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I've been working on a project which uses rabbitmq to communicate. Recently we discovered that it would be much scalable if we used rabbit routing feature. So basically we bind the queue to several routing keys and use an exchange with type direct.

It's working like publish/subscribe. So it's possible to bind and unbind the queue to different events so consumers/subscribers only receive messages to which they're interested.

Of course, the producer/publisher now uses the binding key (event name) as routing_key to pass it to pika implementation. However, when it publishes something for a binding that doesn't exist the message is lost, i.e. when nobody bound a queue for event foo, but some publisher calls pika.basic_publish(..., routing_key='foo').

So my question is:

Is it possible to know if the message was actually published in a queue?

What I've tried:

  • Checking the return value of pika.basic_publish. It always returns None.

  • Check if there's an exception when we try to publish for a binding that doesn't exist. There is none.

  • Having an additional queue to make out of band control (since all subscribers are run by the same process). This approach feels like killing a fly with a bazooka and I refuse to keep it. Moreover, I thought I should shoot myself just for actually trying it.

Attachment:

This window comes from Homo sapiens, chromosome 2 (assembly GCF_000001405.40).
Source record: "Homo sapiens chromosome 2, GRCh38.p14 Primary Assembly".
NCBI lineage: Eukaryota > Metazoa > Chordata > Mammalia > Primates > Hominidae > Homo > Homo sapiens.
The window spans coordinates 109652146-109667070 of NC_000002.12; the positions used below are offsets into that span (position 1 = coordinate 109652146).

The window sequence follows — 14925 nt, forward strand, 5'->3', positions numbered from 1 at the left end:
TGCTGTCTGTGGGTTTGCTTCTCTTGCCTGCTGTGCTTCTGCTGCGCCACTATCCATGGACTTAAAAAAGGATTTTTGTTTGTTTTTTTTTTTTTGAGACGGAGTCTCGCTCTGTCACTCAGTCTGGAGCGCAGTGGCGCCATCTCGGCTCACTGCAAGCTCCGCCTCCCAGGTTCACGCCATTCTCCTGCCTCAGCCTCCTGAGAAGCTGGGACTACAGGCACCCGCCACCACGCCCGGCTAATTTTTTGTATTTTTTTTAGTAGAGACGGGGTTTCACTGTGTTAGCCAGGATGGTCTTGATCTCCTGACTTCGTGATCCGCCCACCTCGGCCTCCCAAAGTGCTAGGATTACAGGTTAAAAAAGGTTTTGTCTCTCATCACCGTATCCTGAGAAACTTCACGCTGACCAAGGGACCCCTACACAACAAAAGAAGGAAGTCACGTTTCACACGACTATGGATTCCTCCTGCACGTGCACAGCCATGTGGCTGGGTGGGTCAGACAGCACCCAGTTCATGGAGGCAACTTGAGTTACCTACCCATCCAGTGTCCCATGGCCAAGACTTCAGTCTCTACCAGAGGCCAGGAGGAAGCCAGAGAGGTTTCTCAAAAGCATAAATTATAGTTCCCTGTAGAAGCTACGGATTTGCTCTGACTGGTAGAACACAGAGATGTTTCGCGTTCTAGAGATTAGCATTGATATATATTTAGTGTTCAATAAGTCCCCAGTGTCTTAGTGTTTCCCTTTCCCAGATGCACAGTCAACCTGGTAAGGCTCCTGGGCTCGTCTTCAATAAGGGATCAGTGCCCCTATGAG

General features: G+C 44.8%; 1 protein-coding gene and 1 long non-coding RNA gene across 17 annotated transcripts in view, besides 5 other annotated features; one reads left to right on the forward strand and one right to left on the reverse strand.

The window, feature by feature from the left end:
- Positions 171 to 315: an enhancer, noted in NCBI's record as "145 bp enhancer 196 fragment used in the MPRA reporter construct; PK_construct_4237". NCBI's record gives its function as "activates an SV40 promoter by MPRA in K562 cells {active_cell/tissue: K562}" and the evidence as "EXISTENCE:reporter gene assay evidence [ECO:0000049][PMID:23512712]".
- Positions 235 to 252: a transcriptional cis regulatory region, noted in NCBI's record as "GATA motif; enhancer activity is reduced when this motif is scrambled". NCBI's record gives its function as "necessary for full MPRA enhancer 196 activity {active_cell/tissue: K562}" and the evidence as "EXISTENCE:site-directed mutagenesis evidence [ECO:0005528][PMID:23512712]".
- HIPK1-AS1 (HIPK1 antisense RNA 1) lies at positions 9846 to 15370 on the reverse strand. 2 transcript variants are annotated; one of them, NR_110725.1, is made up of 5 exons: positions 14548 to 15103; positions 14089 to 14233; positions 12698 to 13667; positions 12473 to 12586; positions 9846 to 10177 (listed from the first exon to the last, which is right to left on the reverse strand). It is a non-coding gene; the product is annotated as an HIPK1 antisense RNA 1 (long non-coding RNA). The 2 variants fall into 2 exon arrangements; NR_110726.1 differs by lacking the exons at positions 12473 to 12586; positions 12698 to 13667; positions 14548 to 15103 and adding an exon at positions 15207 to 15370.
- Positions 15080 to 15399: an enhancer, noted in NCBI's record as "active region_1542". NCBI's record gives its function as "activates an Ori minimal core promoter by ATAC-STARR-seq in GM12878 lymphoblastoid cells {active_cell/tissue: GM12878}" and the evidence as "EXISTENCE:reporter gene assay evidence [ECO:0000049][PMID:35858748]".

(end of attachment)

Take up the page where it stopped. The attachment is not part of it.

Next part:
Additional info

  • Since I'm using this routing feature, the queue names are generated by rabbit. I don't have any problem if the new approach has to name the queue itself.

  • If a new approach is suggested which requires binding to exchanges instead of queues, I would like to hear them, but I would prefer to avoid them as they're not actually AMQP and are an extension implemented by rabbitmq.

  • pika version is 0.9.5

  • rabbitmq version is 2.8

Thanks a lot

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2 Answers 2

up vote 6 down vote accepted

I believe the answer to your problem is the Mandatory flag in RabbitMQ:

This flag tells the server how to react if a message cannot be routed to a queue. Specifically, if mandatory is set and after running the bindings the message was placed on zero queues then the message is returned to the sender (with a basic.return). If mandatory had not been set under the same circumstances the server would silently drop the message.

This basically means, enqueue a message and if it can't be routed then return it to me. Take a look at basic_publish in the specification to turn it on.

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This is exactly what I want. Perfect! –  Fred Sep 10 '12 at 13:26

It may be possible to use a dead letter exchange to store messages that have not been consumed http://www.rabbitmq.com/dlx.html

I am not sure this is exactly what you are looking for but could be used for a solution.

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